Villagers in Indonesia’s East Nusa Tenggara province accuse police of committing violence when they protest against land measurements for a Germany bank-funded geothermal project on their customary land.
Servasius Masyudi Onggal, a villager from Poco Leok, Manggarai Regency on Flores island said dozens of villagers were victims of beatings when they held protests for two days on June 20-21.
“While the others had minor injuries, three of them were seriously injured. Two people are currently being treated at the local clinic, while a man who was seriously injured will undergo follow-up examinations at the hospital,” he told Floresa on June 22.
Onggal sent a number of videos showing villagers, including women screaming hysterically trying to stop a team from the state-owned PT State Electricity Company [PT PLN], which was working on the project, under heavy police and military guard.
He said the incident occurred at Lingko Tonggong, one of the well pad drilling points.
Onggal said residents have been on guard at the location since June 9, when PT PLN first started setting stakes on residents’ lands.
“In the last few days, tensions have been escalating, with more security forces deployed to the location,” he said.
The geothermal project, funded by Germany’s bank Kreditanstalt für Wiederaufbau (KfW) is an expansion of the Ulumbu power plant, about three kilometers to the west of Poco Leok, with a target of increasing it to 40 megawatts from the 10 currently in operation.
Onggal said the villagers rejected the project because the drilling point locations were close to their customary land and houses.
Paulina Imbut, a woman who participated in the protest said, “the deployment of the security forces to their area has made us feel insecure.”
“Every time we wanted to go to the fields, information appeared that the security forces apparatus would come, we had to cancel our plans to work in the fields,” she said.
Marsianus Gampu, an activist from the Ruteng Branch of the Indonesia Catholic Student Association strongly criticized the repressive actions taken by the police.
“The presence of the security forces should act as mediators between those who are pro and against the project, not to be present to support one of the parties that has the potential to trigger new conflicts,” he said.
Father Marthen Jenarut, head of Ruteng Diocese’s Justice, Peace and Integrity of Creation Commission said although geothermal is claimed as a new and renewable energy source and is categorized as a clean and environmentally friendly energy source and its sustainability is guaranteed, there is a hope that the government and investors will continue to “respect the basic rights of the local community.”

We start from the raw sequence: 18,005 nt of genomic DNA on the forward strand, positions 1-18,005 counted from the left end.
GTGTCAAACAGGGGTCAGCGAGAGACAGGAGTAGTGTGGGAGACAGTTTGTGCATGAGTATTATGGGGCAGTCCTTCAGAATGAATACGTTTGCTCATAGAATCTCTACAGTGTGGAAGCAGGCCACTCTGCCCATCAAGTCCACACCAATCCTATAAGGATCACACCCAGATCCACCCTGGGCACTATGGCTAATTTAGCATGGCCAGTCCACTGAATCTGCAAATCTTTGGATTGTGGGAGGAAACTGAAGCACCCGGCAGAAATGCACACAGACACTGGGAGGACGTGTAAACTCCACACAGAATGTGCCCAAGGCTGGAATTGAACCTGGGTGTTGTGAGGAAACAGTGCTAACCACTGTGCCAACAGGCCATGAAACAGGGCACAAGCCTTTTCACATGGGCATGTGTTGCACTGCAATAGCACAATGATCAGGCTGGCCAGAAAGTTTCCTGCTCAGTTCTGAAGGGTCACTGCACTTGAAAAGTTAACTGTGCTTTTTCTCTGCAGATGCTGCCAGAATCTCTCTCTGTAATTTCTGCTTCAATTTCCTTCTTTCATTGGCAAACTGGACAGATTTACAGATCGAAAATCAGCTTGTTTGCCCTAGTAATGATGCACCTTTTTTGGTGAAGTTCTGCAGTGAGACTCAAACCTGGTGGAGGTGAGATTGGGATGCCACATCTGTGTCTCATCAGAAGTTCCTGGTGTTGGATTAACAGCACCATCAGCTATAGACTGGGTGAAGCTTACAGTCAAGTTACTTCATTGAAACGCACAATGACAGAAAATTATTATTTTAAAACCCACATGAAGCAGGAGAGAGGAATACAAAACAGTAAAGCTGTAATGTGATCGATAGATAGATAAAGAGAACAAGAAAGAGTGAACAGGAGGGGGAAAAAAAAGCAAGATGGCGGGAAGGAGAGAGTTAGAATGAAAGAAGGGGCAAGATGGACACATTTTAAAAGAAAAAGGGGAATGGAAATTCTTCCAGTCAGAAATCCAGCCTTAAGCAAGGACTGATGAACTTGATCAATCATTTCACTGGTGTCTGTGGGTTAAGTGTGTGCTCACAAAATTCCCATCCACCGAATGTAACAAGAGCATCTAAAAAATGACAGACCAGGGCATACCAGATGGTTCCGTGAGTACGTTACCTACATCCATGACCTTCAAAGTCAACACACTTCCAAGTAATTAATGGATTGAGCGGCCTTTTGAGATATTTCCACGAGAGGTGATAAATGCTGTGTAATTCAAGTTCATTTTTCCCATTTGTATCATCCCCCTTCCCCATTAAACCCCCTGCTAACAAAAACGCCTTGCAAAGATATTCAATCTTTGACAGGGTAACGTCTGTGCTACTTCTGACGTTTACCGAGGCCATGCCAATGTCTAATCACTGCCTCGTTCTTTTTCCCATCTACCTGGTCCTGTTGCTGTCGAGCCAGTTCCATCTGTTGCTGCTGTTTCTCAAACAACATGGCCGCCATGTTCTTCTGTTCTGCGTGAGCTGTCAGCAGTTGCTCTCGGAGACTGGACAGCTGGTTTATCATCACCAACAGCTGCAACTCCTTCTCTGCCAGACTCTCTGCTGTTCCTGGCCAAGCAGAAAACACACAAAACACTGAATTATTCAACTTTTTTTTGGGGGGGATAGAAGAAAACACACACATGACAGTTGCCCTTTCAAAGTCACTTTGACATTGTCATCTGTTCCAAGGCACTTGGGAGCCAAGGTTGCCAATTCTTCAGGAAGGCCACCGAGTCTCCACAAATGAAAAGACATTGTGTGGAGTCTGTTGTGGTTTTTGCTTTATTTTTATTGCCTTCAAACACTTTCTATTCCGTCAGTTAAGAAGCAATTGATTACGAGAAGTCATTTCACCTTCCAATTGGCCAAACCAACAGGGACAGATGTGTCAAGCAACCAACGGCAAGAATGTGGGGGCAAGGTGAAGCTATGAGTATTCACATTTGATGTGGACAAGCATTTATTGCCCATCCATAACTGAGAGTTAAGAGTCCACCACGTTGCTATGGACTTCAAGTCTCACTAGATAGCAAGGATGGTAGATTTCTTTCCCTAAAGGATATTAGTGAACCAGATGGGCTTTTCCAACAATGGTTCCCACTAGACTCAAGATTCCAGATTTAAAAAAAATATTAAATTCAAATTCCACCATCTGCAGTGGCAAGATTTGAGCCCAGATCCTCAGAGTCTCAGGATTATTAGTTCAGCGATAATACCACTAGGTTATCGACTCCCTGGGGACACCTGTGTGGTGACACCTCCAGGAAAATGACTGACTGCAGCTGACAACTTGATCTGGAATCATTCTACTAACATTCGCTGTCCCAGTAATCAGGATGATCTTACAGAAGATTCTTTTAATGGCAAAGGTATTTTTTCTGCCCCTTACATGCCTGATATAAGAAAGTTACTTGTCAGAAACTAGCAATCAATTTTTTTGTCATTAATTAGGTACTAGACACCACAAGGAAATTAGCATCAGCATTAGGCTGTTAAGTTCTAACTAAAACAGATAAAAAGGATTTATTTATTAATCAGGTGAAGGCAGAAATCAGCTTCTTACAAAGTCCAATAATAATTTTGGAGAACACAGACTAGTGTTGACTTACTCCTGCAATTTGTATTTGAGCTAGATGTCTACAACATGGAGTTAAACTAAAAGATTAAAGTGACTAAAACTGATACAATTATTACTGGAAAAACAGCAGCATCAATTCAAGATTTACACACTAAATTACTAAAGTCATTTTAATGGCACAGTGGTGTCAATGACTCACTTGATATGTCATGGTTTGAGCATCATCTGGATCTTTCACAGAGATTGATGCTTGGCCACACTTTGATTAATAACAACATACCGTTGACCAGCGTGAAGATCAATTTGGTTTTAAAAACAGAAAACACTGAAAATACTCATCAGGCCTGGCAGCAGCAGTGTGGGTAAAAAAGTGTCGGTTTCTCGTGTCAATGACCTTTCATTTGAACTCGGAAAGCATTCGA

“The people have the basic right to life, the right to a comfortable living space, the right to welfare, the right to maintain their cultural identity as an indigenous community entity with all its authority and the right to justice,” he said.
Meanwhile, Manggarai district police chief AKBP Edwin Saleh claimed that their presence at the location was to secure projects that were categorized as national strategic programs.
“It is a state project, not a private sector. In this case the police have the duty and responsibility to secure the implementation of the project,” he told reporters on June 22.
He also claimed that the police did not take any repressive measures, only carried out the necessary protection.
Siswo Hariyoni, the head of the Manggarai National Land Agency said that they would continue to carry out the measurement of land, claiming it was a national strategic project.
“This project will continue. We can’t wait for all the problems to be resolved,” he said.
Flores has been the target of various geothermal projects since its designation as a geothermal island in 2017.
According to the Ministry of Energy and Mineral Resources, the island has a total geothermal potential of 902 megawatts or 65% of the geothermal potential in East Nusa Tenggara province. The potential is spread over 16 points along the island.
However, the development of these projects continued to trigger protests from residents, after one of the project points in Mataloko, Ngada Regency failed and was abandoned, while the former drilling hole continued to emit hot mud up to 500 meters to 1 km from the drill point which damaged the residents’ agricultural land.